Share


Jun 152014
 
Related Articles

Catheter-related bloodstream infection: burden of disease in a tertiary hospital.

J Hosp Infect. 2014 May 15;

Authors: Martínez-Morel HR, Sánchez-Payá J, Molina-Gómez MJ, García-Shimizu P, García Román V, Villanueva-Ruiz C, González-Hernández M, Nolasco-Bonmatí A

Abstract
BACKGROUND: Surveillance programmes have become the most effective tool for controlling catheter-related bloodstream infections (CRBSI). However, few studies have investigated programmes covering all hospital settings.
AIM: To describe the results of a control and prevention programme for CRBSI based on compliance with recommendations for insertion and maintenance, using annual burden of disease in a tertiary level hospital.
METHODS: A CRBSI control and prevention programme involving all hospital settings was implemented. The programme consisted of CRBSI surveillance, direct observation of insertion and maintenance of catheters to determine performance, and education for healthcare workers.
FINDINGS: In total, 2043 short-term catheters were inserted in 1546 patients for 18,570 catheter-days, and 279 long-term catheters were inserted in 243 patients for 40,440 catheter-days. The annual incidence density was 5.98 (first semester 6.40, second semester 5.64) CRBSI per 1000 catheter-days for short-term catheters, and 0.57 (first semester 0.66, second semester 0.43) CRBSI per 1000 catheter-days for long-term catheters. One hundred and forty insertion procedures were observed, with an average insertion time of 13 (standard deviation 7) min. Compliance with recommendations was as follows: hand hygiene, 86.8%; use of alcoholic chlorhexidine solution for skin disinfection, 35.5%; use of mask, 93.4%; use of gloves, 98.7%; use of gown, 75.0%; use of sterile cloth, 93.8%; use of cap, 92.2%; bandage application, 62.7%; and use of aseptic technique, 89.5%. Forty-five maintenance procedures were observed, and compliance rates were as follows: hand hygiene, 42.1%; use of gloves, 78.1%; and port disinfection with alcoholic chlorhexidine solution, 32.5%.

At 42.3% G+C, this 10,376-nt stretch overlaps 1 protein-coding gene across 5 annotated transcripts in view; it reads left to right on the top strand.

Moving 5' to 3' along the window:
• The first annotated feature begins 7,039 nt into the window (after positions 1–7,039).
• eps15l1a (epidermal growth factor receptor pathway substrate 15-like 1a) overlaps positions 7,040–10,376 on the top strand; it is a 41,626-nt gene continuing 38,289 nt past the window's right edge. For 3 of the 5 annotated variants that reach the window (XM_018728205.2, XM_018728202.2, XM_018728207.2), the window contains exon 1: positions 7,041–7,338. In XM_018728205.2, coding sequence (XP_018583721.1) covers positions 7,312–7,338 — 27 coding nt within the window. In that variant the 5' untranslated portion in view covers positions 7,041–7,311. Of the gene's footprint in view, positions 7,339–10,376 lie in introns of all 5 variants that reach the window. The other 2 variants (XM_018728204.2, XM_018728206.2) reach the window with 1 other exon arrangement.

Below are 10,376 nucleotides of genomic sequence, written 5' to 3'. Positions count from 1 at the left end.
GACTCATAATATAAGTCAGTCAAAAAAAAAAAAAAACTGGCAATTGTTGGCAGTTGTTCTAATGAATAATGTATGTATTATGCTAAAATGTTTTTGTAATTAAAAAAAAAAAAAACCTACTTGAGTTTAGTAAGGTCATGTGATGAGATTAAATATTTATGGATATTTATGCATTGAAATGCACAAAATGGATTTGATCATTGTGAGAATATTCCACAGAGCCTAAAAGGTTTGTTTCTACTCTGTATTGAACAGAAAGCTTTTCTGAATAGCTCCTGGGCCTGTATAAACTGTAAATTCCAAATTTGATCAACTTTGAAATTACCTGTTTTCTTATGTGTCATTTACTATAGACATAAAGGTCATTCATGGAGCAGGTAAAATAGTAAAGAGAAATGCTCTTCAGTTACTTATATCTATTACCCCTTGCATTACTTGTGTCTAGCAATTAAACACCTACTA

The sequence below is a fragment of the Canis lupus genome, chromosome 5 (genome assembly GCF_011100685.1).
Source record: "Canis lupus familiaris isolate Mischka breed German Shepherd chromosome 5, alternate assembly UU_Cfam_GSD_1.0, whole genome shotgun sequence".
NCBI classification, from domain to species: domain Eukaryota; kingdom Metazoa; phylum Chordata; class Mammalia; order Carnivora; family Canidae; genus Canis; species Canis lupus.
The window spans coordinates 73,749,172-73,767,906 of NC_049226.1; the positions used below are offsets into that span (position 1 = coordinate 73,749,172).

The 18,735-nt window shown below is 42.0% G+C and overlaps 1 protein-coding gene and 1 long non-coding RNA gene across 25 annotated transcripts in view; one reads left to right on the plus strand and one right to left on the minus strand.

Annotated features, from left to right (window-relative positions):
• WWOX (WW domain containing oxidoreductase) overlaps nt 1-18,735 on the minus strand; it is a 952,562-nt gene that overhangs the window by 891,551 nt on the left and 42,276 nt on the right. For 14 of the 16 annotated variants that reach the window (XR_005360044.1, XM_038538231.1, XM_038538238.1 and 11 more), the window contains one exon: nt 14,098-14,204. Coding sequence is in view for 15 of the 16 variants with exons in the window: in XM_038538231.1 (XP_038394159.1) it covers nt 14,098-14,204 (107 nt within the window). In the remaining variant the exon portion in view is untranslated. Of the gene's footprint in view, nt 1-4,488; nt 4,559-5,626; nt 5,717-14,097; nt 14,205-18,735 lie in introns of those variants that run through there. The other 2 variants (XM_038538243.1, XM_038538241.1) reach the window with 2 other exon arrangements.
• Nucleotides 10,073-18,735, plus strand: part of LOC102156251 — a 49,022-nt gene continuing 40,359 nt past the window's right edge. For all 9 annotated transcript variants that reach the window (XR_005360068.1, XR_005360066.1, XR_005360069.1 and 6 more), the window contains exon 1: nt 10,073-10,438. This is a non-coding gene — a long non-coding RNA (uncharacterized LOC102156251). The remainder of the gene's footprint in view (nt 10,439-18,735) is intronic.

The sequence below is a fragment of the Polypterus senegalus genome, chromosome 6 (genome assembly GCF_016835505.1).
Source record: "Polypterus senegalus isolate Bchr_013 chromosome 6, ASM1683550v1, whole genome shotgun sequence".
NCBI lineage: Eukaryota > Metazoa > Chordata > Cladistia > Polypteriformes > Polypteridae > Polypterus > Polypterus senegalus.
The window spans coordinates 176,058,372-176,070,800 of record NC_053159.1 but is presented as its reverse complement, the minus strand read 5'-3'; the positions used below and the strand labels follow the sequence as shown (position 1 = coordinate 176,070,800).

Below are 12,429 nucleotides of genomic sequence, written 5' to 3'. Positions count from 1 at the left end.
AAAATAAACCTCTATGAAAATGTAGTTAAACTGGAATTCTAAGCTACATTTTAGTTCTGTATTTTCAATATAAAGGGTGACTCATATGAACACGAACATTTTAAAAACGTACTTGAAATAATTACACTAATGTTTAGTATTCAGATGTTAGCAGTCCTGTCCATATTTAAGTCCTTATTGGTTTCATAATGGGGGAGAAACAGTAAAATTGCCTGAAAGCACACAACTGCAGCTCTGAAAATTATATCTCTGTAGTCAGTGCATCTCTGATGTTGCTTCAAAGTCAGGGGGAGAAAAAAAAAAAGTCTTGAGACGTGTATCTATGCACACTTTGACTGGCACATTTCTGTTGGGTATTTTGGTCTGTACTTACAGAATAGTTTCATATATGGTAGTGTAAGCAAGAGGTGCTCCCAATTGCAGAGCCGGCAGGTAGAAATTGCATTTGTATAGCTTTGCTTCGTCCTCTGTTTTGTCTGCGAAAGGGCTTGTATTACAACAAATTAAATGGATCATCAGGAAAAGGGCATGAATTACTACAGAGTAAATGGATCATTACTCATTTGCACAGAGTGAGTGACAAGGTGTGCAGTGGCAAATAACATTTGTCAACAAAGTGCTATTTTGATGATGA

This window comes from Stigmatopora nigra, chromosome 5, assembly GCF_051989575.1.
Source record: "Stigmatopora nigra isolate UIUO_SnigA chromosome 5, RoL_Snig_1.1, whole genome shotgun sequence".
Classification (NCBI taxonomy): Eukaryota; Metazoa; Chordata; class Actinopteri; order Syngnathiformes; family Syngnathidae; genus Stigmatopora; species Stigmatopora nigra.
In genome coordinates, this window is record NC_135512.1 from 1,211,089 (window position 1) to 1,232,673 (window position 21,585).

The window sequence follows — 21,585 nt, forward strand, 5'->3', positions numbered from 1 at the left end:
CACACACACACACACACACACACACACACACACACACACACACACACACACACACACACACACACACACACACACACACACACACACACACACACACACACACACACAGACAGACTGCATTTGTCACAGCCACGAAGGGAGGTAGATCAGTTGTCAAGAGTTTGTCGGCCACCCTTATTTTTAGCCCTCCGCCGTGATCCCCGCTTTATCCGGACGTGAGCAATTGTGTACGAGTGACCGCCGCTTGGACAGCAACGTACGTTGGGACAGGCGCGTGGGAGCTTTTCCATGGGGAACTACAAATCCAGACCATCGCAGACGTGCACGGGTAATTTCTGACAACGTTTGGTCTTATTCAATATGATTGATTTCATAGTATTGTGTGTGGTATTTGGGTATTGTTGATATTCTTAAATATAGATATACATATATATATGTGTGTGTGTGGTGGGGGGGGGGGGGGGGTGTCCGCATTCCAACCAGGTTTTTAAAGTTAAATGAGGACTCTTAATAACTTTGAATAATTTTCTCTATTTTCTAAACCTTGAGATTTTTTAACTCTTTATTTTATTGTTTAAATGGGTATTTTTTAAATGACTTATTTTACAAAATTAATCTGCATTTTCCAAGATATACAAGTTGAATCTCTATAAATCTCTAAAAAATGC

CONCLUSION: The CRBSI control and prevention programme implemented at the study hospital has decreased the rate of CRBSI, provided important information about the total burden of disease, and revealed possible ways to improve interventions in the future.

PMID: 24928788 [PubMed - as supplied by publisher]

Link to Article at PubMed

Share


Jun 152014
 
Related Articles

Implications of targeted versus universal admission screening for meticillin-resistant Staphylococcus aureus carriage in a London hospital.

J Hosp Infect. 2014 May 10;

Authors: Otter JA, Tosas-Auguet O, Herdman MT, Williams B, Tucker D, Edgeworth JD, French GL

Abstract
Universal admission screening for meticillin-resistant Staphylococcus aureus (MRSA) has been performed in England since 2010. We evaluated the predictive performance of a regression model derived from the first year of universal screening for detecting MRSA at hospital admission. If we had used our previous targeted screening policy, 75% fewer patients (21,699 per year) would have been screened. However, this would have identified only ∼55% of all MRSA carriers, 65% of healthcare-associated MRSA strains, and 40% of community-associated strains. Failing to identify ∼45% of patients (262 per year) carrying MRSA at hospital admission may have implications for MRSA control.

PMID: 24928784 [PubMed - as supplied by publisher]

Link to Article at PubMed

Share


Jun 152014
 
Related Articles

Outbreak of invasive group A streptococcus infection: contaminated patient curtains and cross-infection on an ear, nose and throat ward.

J Hosp Infect. 2014 May 10;

Authors: Mahida N, Beal A, Trigg D, Vaughan N, Boswell T

Abstract